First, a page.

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Comment Separate work and personal devices (Score 2) 377

The problem I see is that people use their personal devices for work or work devices for personal. It should be the individual's responsibility to separate their work life from their personal life. A company can't force you to use your personal property for work--so don't do it. If you are trying to be a cheapskate and use your work phone or notebook for your personal business, you are a) setting yourself up to be inundated with company communication during work hours and b) allowing your company to snoop on you because after all it is their phone. Go and buy a separate phone or notebook for your personal life that doesn't have your work communication associated with it. Then leave your work devices off. Problem solved. I think it is ludicrous that a company has to shut it's email servers down at night and weekends. There are different parts of a large organization that doesn't fit into the 9 to 5 mold. If I were the CIO at Volkswagen I would create an employee policy that requires employees to separate their work and personal digital lives. And it is the employee's responsibility to keep their personal and work life separate. Additionally, emails with company domains not be used for ANY personal communication of any kind. This protects the employee's privacy, it protects the company's reputation in regards to public blog posts and illicit websites, and it lowers the amount of spam/marketing emails the company email servers need to deal with. I worked for a large company with over 2000 employees and a clueless CIO. I managed the web development team and tried to convince them to have a stiffer work vs personal policy (also to use Linux and open source software, but that's another story). But corporate structures being the way they are, I could never get much traction.

Comment Re:maybe (Score 2) 1105

"Dead fuel is free energy; its that simple." It's not FREE. Not even remotely. So are you telling me the environmental destruction from the Alberta Tar Sands is FREE? Are you saying that the cancer causing elements that are spewed into the air from fossil fuels are FREE? Your misnomer is one of the reasons we are in this situation. And there are a thousand other articles and studies that say that fossil fuels are harmful to you and me. If you want me to site them I will.

It's great that you made your argument on your opinion. But let me give you some information about alternative energy that is from reputable sources. From MSNBC (and others...FYI from a study funded by Google): "Clean, accessible, reliable and renewable energy equivalent to 10 times the installed capacity of coal power plants in the U.S....What's more, the energy can be tapped with existing technology, according to the researchers. That's largely due the recent development of drilling techniques that make methods such as enhanced geothermal systems (EGS) possible." TEN TIMES what we get from coal on an annual basis without the mining destruction nor the carcinogens in the air. THAT IS FUCKING FREE ENERGY. Or CNET if you prefer:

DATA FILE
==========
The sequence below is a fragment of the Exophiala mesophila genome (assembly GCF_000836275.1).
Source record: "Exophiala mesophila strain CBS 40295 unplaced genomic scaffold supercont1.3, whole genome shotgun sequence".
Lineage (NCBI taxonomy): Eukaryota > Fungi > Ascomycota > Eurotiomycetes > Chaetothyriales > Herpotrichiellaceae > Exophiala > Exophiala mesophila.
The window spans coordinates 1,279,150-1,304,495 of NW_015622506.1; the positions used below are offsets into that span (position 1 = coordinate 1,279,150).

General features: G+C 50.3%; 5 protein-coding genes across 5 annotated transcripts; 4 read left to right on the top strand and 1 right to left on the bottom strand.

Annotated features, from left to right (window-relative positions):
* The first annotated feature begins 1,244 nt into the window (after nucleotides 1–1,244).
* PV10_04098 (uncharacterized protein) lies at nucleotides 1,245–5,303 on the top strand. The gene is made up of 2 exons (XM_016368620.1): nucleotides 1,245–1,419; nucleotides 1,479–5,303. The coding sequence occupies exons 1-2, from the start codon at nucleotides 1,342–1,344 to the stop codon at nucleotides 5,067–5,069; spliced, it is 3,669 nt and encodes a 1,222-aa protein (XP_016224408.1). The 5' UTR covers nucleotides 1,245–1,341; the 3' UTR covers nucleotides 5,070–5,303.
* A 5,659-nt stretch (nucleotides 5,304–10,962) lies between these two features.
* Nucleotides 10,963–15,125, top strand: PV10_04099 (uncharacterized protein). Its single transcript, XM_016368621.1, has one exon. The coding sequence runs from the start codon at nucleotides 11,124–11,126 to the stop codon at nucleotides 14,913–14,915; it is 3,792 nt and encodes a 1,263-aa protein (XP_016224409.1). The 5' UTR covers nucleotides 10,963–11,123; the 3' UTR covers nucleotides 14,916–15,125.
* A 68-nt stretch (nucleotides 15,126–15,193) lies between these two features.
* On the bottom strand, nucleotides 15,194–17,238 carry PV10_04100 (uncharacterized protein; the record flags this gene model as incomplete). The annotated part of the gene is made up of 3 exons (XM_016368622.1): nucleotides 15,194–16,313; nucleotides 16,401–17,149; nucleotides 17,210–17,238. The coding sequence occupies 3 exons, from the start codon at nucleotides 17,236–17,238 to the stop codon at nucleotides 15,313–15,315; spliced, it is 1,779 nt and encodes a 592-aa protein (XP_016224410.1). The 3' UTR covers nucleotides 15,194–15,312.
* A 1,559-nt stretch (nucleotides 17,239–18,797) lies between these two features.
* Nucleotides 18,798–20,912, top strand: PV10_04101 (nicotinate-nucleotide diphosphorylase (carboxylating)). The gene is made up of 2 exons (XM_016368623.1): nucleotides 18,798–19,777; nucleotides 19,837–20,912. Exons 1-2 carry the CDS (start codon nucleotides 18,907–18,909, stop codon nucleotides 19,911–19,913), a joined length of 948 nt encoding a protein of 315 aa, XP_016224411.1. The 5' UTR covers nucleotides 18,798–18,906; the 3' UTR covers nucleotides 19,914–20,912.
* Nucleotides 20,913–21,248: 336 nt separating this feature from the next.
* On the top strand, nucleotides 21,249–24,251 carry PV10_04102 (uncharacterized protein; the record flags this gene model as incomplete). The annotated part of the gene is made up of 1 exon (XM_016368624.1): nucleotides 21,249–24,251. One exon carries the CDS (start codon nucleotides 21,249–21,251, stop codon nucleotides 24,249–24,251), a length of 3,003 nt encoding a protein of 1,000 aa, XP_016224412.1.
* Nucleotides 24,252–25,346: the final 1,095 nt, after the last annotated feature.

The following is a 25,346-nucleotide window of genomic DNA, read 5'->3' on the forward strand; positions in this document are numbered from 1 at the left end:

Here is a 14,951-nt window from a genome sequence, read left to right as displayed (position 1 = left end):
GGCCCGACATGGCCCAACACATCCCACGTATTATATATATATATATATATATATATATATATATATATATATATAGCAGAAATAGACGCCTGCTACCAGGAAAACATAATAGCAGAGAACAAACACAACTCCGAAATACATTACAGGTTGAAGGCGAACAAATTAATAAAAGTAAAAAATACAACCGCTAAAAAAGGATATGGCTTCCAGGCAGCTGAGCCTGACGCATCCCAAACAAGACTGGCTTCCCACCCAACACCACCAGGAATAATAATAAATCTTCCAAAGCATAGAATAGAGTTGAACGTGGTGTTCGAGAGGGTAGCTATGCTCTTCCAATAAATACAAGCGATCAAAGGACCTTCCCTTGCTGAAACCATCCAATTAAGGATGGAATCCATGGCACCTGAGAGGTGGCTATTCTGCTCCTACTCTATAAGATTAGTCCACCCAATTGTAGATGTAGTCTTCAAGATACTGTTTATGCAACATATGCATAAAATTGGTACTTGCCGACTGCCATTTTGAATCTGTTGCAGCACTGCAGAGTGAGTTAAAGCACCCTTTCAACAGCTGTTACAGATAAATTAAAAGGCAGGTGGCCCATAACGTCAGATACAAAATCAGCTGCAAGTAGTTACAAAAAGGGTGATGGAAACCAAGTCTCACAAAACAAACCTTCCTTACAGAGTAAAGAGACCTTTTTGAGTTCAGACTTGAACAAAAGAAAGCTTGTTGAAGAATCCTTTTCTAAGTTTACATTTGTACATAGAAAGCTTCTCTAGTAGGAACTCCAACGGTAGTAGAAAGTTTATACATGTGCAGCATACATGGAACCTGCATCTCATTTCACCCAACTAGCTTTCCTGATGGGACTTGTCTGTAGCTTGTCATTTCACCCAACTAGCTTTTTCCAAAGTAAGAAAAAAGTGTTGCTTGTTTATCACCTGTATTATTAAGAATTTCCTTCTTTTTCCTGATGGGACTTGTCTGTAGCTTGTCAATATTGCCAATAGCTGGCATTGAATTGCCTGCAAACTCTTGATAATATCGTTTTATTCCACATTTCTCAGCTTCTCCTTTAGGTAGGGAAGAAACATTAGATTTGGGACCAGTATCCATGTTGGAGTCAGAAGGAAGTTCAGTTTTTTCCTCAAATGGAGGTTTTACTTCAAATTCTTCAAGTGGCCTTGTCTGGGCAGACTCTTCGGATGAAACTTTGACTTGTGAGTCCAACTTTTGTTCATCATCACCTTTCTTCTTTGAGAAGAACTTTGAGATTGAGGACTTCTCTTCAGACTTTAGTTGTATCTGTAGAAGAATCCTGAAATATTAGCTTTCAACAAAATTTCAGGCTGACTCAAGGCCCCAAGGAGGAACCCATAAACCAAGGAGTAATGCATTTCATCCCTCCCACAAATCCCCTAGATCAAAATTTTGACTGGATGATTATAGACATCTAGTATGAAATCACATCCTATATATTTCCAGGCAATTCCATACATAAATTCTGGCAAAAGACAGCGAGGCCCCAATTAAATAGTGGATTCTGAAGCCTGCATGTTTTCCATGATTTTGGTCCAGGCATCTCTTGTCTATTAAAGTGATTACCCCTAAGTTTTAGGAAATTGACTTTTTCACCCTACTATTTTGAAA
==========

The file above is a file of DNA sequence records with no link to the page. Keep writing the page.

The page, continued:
Or maybe you'd like to hear the opine of a nobel prize laureate in economics about the economic reality of solar power? Is there a Moore's Law to solar power? Actually there probably is, but if the fossil fuel industry has it's way it will probably be stymied....oh wait it already has. " In fact, progress in solar panels has been so dramatic and sustained that, as a blog post at Scientific American put it, “there’s now frequent talk of a ‘Moore’s law’ in solar energy,” with prices adjusted for inflation falling around 7 percent a year."--AND--"Let’s face it: a large part of our political class, including essentially the entire G.O.P., is deeply invested in an energy sector dominated by fossil fuels, and actively hostile to alternatives. This political class will do everything it can to ensure subsidies for the extraction and use of fossil fuels, directly with taxpayers’ money and indirectly by letting the industry off the hook for environmental costs, while ridiculing technologies like solar."

So the question remains smarty are you with us or against us? Please give any sources that are not your opinion and actually sited to a reference to the contrary.


Comment The comments on this is bullshit (Score 1) 1105

Look the point of the post and article is that if we don't get out shit together and soon there are going to be some tipping points that are not going to be reversed (i.e. no arctic ice to support polar bears, thus the end to them). But if get away from the fossil fuel industry by investing in solar, wind and my particular favorite geothermal we might be able to stem the tide and spread those technological innovations to 3rd world countries as a cheaper alternative to fossil fuels. Are you telling me that if we didn't have the best and brightest science people on green energy technologies that we wouldn't be able to get the cost of that energy down to below how much it costs for extractive fossil fuel energy? Please anyone have an argument that's counter?